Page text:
Netflix doesn’t really want you to go to the theater. They want you to stay home and watch Netflix. However, this has led to some conflict when it comes to some of the streaming service’s marquee film titles. Most theaters won’t waste their time with a day-and-date release (why use up one of your screens when the distributor is already cutting into your audience by also releasing the film on a streaming platform), but Netflix has been reluctant to give their movies a theatrical release before bringing them to streaming. However, with some major titles on the horizon, THR reports that the streaming giant is reconsidering its policy.
According to THR, Netflix film chief Scott Stuber is pushing Netflix chief content officer Ted Sarandos to give some of their bigger titles like Alfonso Cuaron’s ROMA a limited theatrical release before putting it on Netflix. Although sources say no decision has been made, there’s rumors that ROMA could get one to two weeks of an exclusive run in a limited number of specialty theater chains like Landmark or Alamo Drafthouse before hitting Netflix.
The reason for the change is that prestige filmmakers like Cuaron and Paul Greengrass, whose 22 July is also hitting Netflix later this year, want a theatrical release. These filmmakers want a real theatrical release beyond a token awards run, and to keep them and their peers happy, Netflix is considering breaking with their model and budging a bit on the theatrical release.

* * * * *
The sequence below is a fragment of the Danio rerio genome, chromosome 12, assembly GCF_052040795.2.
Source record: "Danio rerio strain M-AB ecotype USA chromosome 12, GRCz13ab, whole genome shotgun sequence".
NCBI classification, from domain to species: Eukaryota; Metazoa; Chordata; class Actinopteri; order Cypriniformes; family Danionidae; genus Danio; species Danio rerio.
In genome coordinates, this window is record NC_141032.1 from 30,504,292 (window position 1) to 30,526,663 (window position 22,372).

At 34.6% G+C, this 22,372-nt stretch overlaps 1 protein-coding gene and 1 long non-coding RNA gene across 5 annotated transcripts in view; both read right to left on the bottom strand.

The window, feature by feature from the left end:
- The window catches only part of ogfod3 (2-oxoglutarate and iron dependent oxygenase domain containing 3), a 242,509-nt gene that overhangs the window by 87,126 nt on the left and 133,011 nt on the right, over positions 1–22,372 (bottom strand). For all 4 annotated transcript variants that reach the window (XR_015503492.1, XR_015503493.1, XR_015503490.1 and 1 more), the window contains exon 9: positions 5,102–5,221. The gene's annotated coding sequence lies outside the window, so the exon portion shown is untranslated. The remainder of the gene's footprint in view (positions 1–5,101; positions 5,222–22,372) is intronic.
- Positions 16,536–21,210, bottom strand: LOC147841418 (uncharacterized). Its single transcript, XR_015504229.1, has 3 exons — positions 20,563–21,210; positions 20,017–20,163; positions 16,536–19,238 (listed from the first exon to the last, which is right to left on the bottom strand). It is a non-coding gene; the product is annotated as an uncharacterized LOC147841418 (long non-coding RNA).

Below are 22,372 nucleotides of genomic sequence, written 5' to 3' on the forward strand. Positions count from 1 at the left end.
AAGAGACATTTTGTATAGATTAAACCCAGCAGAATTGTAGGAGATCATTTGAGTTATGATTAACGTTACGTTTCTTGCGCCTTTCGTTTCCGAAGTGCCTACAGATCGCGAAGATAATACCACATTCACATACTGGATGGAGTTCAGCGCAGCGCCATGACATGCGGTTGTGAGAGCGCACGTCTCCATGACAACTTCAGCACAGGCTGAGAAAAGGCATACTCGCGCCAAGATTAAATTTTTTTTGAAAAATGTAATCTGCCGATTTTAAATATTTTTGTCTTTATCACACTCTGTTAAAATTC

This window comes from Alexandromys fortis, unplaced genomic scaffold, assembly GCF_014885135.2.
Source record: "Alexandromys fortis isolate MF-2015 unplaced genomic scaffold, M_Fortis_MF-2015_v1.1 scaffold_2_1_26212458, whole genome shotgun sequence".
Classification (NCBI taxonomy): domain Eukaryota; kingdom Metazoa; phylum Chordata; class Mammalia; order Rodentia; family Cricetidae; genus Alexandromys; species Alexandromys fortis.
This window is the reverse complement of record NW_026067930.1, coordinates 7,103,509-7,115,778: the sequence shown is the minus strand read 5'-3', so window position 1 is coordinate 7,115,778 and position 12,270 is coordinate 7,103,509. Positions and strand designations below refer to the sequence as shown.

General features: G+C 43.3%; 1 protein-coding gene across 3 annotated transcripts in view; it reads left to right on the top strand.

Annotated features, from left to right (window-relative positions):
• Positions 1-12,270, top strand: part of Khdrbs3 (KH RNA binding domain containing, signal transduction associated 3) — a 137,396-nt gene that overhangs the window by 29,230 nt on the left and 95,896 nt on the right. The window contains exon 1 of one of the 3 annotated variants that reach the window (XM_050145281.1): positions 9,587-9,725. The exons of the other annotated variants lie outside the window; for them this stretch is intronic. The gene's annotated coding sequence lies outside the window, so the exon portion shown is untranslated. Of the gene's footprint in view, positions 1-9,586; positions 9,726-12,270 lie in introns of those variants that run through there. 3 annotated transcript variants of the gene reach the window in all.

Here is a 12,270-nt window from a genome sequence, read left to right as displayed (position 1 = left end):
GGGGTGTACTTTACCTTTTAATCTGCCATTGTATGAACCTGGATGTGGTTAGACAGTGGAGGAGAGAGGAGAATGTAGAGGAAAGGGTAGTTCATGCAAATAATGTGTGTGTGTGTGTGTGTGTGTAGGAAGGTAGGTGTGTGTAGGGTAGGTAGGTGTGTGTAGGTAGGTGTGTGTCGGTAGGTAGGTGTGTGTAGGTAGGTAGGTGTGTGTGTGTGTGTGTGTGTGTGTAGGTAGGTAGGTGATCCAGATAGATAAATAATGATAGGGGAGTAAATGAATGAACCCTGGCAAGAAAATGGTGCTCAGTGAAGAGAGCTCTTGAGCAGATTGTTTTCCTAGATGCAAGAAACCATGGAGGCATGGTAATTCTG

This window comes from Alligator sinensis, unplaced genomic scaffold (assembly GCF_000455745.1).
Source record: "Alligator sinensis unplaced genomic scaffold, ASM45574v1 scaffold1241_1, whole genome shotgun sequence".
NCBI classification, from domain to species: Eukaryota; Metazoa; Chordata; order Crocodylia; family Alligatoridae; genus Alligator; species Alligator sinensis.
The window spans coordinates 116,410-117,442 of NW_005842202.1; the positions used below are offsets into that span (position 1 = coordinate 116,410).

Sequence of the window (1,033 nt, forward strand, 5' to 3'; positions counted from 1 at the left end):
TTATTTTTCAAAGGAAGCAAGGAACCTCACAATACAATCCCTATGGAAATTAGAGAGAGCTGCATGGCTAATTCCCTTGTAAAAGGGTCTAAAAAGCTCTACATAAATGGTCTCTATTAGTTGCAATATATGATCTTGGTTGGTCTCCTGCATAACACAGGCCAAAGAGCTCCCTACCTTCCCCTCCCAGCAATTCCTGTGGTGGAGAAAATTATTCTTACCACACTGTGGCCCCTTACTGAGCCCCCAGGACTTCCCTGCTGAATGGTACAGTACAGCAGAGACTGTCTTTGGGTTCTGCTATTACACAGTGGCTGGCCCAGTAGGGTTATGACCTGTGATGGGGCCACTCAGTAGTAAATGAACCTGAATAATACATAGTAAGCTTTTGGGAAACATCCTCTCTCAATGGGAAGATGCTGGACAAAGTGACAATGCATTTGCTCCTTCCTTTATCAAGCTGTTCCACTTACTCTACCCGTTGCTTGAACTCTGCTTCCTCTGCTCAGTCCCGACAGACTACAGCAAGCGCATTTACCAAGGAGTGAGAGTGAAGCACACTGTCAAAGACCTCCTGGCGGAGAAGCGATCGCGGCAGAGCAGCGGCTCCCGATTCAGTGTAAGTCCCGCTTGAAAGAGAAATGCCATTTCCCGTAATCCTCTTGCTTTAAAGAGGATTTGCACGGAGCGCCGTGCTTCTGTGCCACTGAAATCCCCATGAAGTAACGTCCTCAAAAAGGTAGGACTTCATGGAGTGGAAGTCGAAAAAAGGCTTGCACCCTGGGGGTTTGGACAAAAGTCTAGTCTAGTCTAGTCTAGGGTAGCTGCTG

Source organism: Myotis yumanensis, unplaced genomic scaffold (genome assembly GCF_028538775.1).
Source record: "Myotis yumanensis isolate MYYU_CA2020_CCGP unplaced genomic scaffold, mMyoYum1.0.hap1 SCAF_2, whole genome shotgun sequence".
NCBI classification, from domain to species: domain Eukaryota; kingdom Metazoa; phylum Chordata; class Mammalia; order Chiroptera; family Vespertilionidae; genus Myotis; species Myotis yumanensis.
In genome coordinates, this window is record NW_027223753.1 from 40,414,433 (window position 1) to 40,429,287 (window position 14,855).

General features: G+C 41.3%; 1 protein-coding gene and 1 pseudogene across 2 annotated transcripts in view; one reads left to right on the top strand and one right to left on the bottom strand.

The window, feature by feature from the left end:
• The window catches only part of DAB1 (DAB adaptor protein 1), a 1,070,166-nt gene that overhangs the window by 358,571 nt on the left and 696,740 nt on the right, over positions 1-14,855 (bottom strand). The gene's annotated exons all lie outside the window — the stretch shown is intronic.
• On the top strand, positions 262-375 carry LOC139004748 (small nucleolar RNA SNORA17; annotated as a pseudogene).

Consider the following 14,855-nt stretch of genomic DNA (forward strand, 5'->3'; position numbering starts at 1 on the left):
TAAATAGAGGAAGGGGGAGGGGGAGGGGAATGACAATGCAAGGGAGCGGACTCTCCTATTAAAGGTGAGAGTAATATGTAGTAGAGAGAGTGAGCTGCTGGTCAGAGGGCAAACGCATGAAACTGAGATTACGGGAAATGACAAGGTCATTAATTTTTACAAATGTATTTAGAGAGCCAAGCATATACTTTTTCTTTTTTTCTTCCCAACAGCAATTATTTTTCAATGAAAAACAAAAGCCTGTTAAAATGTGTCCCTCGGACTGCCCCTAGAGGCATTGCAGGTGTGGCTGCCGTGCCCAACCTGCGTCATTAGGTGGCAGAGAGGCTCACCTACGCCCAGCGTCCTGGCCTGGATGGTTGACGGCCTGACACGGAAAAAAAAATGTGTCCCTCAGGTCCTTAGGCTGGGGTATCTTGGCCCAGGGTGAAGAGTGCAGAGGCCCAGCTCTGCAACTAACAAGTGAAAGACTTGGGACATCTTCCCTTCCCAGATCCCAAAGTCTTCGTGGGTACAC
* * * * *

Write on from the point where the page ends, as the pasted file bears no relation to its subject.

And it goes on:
Granted, for Netflix, there’s reason to worry on this front. If you have people going out to a theater to see a Netflix movie, there’s far less chance they’ll come home and watch that same movie again on Netflix. That being said, if Netflix wants to continue to attract top-tier talent, they may have to just take this as the cost of doing business. It’s not like all Netflix Original movies are going to head to theaters, but for films like Martin Scorsese’s The Irishman and Michael Bay’s Six Underground, they may have to play a bit more to the theater crowd.